Last Friday there was a nice synchronicity between two of the blogs I read on a daily basis. Seth Godin mused about logos and branding:
The original reason for brands was to let the buyer know the source of the goods. “We made this,” says the organization we trust when we buy something.
Over time, though, brands have evolved into something we want other people to see, not just us. “I bought this,” says the person who wears or drinks or drives something with status.
The essence of a brand with social juice, of one that matters as a label, isn’t how big the logo is. No, what matters is that the buyer thinks the brand is important, and that the logo is a signifier that they’re paying for.
So no one complains that the logo on the wine bottle is not in tiny 18 point type, or that the BMW convertible has 8 or 9 or 14 logos on it, or that we can tell it’s a Harley just from the sound it makes driving down the street.
If you are angling to make your logo bigger but your customers don’t care (or resist), if your customers aren’t eager to say, “I bought this,” then you’re doing the wrong angling. The work that needs to be done is to create a product and a story that makes your customers want you to make the logo more prominent.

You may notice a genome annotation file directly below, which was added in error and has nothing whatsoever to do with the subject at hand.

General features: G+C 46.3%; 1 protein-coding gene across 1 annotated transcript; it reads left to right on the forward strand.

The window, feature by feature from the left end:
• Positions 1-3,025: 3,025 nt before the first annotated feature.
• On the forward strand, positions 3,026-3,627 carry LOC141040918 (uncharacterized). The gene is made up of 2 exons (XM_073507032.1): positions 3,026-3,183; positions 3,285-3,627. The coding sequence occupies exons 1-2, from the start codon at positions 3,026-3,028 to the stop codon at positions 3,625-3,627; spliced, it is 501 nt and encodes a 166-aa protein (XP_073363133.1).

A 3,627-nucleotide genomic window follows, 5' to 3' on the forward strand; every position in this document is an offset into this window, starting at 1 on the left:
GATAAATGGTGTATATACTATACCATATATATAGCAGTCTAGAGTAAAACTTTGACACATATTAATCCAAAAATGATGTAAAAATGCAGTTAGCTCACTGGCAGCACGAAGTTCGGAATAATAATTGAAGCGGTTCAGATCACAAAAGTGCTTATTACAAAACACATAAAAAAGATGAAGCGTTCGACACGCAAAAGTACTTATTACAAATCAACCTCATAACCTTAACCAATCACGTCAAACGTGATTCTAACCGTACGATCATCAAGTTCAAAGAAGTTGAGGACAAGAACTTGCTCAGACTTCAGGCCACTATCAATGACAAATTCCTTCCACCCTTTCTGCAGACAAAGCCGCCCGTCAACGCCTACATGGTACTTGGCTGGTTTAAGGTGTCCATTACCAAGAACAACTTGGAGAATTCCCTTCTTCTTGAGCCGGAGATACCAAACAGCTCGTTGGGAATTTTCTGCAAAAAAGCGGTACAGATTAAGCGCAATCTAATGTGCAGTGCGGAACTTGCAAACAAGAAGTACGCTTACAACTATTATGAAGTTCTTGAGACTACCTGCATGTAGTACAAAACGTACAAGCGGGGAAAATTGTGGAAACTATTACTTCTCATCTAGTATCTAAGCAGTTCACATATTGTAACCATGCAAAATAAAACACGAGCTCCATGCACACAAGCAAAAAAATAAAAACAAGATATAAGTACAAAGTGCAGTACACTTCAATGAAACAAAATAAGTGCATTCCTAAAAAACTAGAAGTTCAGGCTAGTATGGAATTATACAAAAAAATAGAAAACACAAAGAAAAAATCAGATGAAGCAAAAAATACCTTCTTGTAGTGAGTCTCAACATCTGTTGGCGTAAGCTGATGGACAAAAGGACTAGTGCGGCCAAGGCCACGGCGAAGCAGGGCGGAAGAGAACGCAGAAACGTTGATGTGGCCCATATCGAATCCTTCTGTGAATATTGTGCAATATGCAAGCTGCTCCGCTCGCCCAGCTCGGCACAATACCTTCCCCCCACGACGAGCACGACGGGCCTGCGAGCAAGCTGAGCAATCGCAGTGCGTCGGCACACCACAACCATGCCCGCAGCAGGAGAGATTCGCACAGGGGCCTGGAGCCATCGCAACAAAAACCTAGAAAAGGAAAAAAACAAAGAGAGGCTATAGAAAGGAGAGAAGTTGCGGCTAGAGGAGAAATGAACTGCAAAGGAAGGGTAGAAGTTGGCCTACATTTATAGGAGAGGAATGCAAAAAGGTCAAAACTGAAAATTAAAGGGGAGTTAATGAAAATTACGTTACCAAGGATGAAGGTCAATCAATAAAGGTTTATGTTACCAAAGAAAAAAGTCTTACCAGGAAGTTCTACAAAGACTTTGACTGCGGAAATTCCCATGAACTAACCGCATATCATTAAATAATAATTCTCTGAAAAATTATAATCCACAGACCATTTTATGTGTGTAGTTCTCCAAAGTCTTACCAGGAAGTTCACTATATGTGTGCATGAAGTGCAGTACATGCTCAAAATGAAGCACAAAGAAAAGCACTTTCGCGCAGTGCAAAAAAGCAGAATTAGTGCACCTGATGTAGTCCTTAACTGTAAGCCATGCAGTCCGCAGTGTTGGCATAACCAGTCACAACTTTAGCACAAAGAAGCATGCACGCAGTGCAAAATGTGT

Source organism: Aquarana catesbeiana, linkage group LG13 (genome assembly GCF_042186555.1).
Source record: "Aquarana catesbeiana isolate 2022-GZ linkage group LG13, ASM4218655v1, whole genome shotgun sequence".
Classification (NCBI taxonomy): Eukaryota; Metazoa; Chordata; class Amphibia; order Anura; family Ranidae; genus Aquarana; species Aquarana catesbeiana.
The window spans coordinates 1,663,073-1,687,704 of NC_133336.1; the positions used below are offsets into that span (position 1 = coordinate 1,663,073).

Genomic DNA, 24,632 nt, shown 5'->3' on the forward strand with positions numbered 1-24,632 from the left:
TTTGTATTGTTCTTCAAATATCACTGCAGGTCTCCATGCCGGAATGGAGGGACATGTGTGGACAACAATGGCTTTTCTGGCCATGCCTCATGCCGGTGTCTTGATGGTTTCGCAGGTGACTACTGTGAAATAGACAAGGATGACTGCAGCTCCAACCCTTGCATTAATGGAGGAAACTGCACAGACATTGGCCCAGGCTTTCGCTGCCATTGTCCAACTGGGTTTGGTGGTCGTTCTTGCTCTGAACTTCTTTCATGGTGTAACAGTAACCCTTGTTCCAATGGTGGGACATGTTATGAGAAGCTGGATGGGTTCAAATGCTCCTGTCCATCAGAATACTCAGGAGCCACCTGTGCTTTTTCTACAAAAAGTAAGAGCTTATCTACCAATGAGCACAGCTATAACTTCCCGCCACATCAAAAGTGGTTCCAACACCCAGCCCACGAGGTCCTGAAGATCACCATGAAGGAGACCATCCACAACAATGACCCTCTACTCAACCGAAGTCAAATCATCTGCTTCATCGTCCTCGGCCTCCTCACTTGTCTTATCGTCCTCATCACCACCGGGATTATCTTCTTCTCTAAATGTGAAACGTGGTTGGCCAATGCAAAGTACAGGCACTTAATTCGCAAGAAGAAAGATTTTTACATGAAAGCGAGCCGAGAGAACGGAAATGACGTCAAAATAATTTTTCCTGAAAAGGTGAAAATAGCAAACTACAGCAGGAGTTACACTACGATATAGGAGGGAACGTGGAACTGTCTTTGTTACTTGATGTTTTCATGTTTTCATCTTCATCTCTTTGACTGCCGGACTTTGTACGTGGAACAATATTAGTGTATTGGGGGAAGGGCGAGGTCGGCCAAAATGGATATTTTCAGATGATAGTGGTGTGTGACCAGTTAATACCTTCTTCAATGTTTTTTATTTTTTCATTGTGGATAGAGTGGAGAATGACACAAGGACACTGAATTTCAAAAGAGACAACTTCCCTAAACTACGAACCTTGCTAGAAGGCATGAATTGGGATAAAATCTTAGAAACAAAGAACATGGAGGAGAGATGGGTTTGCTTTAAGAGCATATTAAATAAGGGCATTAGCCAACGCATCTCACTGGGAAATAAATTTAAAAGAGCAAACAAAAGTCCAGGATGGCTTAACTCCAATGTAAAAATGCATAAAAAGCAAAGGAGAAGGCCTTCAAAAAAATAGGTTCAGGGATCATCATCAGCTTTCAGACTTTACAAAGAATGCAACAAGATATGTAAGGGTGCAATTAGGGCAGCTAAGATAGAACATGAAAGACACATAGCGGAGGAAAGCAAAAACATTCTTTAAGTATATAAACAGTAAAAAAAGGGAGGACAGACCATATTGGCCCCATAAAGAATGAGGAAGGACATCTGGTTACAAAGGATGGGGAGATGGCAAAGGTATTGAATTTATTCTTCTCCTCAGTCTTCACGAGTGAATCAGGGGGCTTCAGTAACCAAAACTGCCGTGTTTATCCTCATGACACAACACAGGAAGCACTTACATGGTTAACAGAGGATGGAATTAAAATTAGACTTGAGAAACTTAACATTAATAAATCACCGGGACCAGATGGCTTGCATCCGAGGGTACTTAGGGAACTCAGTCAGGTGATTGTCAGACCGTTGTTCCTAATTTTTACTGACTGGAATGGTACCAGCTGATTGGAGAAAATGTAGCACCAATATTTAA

Seth’s post got me thinking about the Presbyterian Church (USA) brand. In our post-denominational (not to mention post-Christendom) religious environment, does anyone care about denominational branding? Does the PC(USA) logo on the front of a church (or a rainbowed version on social media) communicate anything significant or meaningful? Should we be angling to make our members and adherents proud of our brand?
Later that day, Jan Edmiston asked, “What if the Thing You Thought Would Crush the PCUSA Actually Leads People to Jesus?” She notes that many predicted that two notable actions of the 221st General Assembly (divestment and same-gender marriage) would prompt congregations to leave the denomination (drop our brand) and strain or break our relationships with ecumenical and interfaith partners. Yet Jan reports that she is already witnessing signs that instead of (or in addition to) driving people away, these actions are drawing people in. Here are the examples she provides:
- Three racial-ethnic pastors have approached me about becoming part of the PCUSA because of recent GA actions
- Two pastors ordained in a conservative branch of the Presbyterian family have approached me about becoming PCUSA
- My twenty-something children contacted me after the GA actions to share that their friends want to learn more about the PCUSA because of the recent votes of the General Assembly
So what do you think? What’s the status of the PC(USA) brand? Does anyone care? Should we care?